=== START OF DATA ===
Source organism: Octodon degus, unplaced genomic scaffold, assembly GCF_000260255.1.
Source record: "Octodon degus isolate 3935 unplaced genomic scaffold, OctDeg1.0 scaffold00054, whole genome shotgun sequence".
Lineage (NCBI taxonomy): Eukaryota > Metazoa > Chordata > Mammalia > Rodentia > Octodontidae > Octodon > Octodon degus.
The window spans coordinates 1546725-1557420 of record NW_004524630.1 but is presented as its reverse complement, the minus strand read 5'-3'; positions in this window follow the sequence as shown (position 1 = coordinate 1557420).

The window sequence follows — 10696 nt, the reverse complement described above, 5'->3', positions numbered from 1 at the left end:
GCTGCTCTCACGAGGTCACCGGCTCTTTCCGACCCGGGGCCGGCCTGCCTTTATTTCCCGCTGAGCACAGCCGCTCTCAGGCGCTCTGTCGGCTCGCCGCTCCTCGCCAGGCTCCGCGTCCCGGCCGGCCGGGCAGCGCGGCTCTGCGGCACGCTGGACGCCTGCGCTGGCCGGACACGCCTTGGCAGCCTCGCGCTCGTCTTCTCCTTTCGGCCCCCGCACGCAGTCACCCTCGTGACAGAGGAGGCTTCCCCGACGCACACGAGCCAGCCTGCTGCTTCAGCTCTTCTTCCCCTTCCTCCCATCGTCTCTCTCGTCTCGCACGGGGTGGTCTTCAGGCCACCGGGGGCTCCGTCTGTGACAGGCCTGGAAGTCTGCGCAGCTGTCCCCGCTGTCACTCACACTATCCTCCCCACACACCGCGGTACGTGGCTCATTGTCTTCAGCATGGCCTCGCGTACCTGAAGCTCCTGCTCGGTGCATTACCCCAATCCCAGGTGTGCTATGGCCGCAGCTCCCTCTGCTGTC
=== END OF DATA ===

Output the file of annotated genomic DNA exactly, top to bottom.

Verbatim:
Source organism: Octodon degus, unplaced genomic scaffold, assembly GCF_000260255.1.
Source record: "Octodon degus isolate 3935 unplaced genomic scaffold, OctDeg1.0 scaffold00054, whole genome shotgun sequence".
Lineage (NCBI taxonomy): Eukaryota > Metazoa > Chordata > Mammalia > Rodentia > Octodontidae > Octodon > Octodon degus.
The window spans coordinates 1546725-1557420 of record NW_004524630.1 but is presented as its reverse complement, the minus strand read 5'-3'; positions in this window follow the sequence as shown (position 1 = coordinate 1557420).

The window sequence follows — 10696 nt, the reverse complement described above, 5'->3', positions numbered from 1 at the left end:
GCTGCTCTCACGAGGTCACCGGCTCTTTCCGACCCGGGGCCGGCCTGCCTTTATTTCCCGCTGAGCACAGCCGCTCTCAGGCGCTCTGTCGGCTCGCCGCTCCTCGCCAGGCTCCGCGTCCCGGCCGGCCGGGCAGCGCGGCTCTGCGGCACGCTGGACGCCTGCGCTGGCCGGACACGCCTTGGCAGCCTCGCGCTCGTCTTCTCCTTTCGGCCCCCGCACGCAGTCACCCTCGTGACAGAGGAGGCTTCCCCGACGCACACGAGCCAGCCTGCTGCTTCAGCTCTTCTTCCCCTTCCTCCCATCGTCTCTCTCGTCTCGCACGGGGTGGTCTTCAGGCCACCGGGGGCTCCGTCTGTGACAGGCCTGGAAGTCTGCGCAGCTGTCCCCGCTGTCACTCACACTATCCTCCCCACACACCGCGGTACGTGGCTCATTGTCTTCAGCATGGCCTCGCGTACCTGAAGCTCCTGCTCGGTGCATTACCCCAATCCCAGGTGTGCTATGGCCGCAGCTCCCTCTGCTGTC